by JP Buntinx
Crowdfunding projects are becoming very popular in the world of cryptocurrency. The team behind the Golem project, built on top of Ethereum, released their crowdfunding white paper to the public October 14. The project sees itself as the “Airbnb for computers” but even while that may be a precise description, it is oversimplified nonetheless.
Julian Zawitstowski co-founder of Golem stated the project is much richer on the announcement of the crowdfunding white paper:
“Golem will change how the Internet is organized by introducing a nearly-complete information market for computing power, combined with a market within which developers can monetize their code.”
As to be expected, there are different opinions about the project and the crowdfunding approach itself. It is rather evident this whitepaper is written by developers and engineers, rather than a marketer.
Every time a crowdfunding project is presented to the world, potential investors need to be cautious and down to earth. It is easy to get caught up in the hype surrounding any project, and it may even trump common sense sometimes. For the Golem project, the team size is a definite plus, as it goes to show dedication to the project in its current form.
Daniel Zakrisson, CTO of Qbtech, provided his evaluation of the white paper, where his main criticism was that there is little to no background information about the team members to find in the whitepaper.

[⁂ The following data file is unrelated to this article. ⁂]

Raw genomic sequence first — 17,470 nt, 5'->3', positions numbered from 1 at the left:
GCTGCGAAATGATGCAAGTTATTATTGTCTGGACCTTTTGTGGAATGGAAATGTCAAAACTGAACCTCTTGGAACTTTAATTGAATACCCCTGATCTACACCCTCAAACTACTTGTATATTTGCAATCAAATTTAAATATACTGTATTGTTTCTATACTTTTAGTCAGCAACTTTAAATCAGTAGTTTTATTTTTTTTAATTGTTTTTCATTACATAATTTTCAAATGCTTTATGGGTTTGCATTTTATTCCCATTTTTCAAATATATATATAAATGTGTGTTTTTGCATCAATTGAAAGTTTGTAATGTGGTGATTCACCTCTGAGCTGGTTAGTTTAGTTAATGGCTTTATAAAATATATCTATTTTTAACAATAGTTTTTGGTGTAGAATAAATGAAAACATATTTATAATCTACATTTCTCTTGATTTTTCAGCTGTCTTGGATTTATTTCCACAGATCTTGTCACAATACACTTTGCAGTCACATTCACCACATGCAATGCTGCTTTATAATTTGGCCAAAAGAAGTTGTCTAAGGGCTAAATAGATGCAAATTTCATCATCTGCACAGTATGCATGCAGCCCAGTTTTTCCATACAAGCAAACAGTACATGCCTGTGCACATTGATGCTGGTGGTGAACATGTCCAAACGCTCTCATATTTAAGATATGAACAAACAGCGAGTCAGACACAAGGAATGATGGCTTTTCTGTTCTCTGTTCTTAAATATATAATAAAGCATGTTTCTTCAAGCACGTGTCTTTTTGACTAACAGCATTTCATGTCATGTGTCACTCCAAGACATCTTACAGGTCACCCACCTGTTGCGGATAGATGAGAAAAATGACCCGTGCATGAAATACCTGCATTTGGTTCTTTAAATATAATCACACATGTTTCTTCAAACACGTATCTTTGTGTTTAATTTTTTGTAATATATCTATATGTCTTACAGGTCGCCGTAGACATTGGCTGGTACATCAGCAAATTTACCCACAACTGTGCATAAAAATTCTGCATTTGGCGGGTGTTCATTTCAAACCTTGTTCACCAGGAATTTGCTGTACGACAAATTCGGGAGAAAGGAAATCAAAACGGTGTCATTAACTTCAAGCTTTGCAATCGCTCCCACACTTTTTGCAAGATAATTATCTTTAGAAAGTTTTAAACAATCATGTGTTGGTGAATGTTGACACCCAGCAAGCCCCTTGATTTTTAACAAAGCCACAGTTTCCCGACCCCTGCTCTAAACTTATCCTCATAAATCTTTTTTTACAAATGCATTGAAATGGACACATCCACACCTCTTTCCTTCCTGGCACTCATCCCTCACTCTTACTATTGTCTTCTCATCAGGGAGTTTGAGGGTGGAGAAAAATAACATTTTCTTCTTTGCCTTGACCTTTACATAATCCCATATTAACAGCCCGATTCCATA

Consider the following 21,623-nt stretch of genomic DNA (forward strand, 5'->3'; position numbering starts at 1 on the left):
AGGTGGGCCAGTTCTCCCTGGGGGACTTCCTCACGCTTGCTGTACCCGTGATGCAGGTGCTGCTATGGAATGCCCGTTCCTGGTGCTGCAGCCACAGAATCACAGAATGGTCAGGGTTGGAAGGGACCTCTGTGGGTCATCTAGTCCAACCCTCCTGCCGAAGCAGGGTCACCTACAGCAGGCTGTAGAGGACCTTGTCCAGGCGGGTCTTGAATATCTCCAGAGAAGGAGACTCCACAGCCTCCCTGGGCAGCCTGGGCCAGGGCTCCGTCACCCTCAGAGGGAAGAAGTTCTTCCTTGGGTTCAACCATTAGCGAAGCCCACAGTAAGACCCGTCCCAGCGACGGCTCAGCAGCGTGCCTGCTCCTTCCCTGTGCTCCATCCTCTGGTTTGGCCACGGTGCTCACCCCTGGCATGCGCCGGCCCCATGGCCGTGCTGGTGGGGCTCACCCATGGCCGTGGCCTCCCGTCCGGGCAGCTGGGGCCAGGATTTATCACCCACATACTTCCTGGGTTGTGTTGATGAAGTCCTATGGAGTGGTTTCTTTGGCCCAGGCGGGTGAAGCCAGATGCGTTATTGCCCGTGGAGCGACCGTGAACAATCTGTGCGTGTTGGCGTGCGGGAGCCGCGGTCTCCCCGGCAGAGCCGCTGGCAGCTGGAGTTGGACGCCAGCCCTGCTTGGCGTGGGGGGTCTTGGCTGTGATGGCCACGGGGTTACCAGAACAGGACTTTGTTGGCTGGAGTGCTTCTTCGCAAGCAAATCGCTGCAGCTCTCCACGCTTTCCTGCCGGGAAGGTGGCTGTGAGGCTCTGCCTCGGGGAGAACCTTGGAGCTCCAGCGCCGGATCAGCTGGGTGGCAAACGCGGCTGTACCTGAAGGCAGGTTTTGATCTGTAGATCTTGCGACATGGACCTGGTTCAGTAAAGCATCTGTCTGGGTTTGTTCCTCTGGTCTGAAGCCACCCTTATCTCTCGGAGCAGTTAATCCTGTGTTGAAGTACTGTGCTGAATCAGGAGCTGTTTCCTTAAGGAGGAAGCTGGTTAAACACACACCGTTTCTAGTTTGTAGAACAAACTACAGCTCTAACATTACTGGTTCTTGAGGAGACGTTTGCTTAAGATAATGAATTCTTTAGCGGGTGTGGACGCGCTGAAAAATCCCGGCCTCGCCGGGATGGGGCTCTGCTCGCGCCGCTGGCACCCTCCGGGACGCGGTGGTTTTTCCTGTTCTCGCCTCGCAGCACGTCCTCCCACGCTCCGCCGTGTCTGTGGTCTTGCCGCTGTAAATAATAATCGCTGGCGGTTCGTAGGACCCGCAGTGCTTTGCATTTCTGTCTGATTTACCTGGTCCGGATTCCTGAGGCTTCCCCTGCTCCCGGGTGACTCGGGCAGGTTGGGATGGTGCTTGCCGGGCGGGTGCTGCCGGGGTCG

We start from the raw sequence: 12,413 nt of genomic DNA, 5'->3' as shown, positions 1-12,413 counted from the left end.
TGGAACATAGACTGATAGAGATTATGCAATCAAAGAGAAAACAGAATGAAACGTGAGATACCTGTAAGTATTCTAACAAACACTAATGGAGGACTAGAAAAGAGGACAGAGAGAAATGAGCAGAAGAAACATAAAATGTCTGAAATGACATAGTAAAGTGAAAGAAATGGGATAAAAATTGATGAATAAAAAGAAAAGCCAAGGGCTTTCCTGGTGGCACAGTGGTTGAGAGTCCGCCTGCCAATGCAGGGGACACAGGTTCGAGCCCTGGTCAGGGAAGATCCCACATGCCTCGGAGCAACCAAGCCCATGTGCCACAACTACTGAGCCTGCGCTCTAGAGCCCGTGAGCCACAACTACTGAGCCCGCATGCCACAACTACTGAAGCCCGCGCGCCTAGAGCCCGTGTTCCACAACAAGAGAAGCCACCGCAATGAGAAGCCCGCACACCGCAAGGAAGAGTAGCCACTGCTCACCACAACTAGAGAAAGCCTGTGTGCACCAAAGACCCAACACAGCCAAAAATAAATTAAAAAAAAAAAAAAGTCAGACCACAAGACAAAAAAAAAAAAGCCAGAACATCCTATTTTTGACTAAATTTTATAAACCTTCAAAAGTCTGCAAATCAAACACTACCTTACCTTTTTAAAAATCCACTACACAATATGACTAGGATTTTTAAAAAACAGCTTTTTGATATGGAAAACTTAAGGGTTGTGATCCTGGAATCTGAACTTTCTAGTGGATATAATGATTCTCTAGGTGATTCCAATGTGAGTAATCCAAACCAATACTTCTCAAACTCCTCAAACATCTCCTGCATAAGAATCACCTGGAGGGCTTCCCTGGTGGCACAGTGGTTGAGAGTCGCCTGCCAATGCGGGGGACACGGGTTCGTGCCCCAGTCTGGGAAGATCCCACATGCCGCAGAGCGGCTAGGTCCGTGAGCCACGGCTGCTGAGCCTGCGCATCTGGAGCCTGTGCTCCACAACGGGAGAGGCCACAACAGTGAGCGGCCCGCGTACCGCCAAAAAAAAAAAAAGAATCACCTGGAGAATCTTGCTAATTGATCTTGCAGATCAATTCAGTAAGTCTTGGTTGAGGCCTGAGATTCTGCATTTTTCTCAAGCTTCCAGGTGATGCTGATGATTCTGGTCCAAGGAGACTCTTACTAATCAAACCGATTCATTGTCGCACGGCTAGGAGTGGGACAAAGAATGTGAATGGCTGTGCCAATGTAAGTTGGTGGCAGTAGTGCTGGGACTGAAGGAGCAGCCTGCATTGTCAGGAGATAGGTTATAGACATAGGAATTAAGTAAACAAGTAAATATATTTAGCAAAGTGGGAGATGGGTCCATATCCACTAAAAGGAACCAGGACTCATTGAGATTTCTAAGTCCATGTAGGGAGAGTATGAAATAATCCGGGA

Anyone can put eleven names, pictures, and biographies on a piece of paper. But that does not make those people, or the project, more or less successful than any other. For anyone who takes a more critical look at the Golem whitepaper, this could be one critical flaw that might keep people from investing.
That being said, the biggest selling point of any crowdfunding project is their long-term plan. An alpha release is available on GitHub, which gives people an idea of what they can expect. Unfortunately, there are critical details missing on the financial and marketing side of things, such as the plan for expansion beyond the crypto community.
To put this into perspective, it is evident new funding is direly needed to take this project to the next level. However, with no clear strategy to market this decentralized supercomputer, there does not seem to be a long-term plan to speak of right now. That situation may change in the final whitepaper, though, as this is just a preliminary release.
But perhaps the biggest issue is the way this crowdfunding campaign is set up in the first place. According to the whitepaper, all of the money raised during the campaign will be made available to the project developers from day one. More importantly, the issued tokens, called GNT, will not be subject to a “grace period”, which means investors can dump them on exchanges rather quickly. Not the best way to create a stable price point for these tokens.
There are some worrying signs about the project, although none of them are “red flags” for now. Making the funds available right after the crowdfunding campaign ended is not the best business strategy by any means, though.
Then again, this is only a preliminary white paper, and will not serve as a final indication of how the Golem project will be run. Right now, there is no official date on which the team will release the final white paper. There is definitely room for major improvements to the crowdfunding part of this project, though. But Golem itself, as a decentralized supercomputer, seems like a solid idea that will gain a lot of support.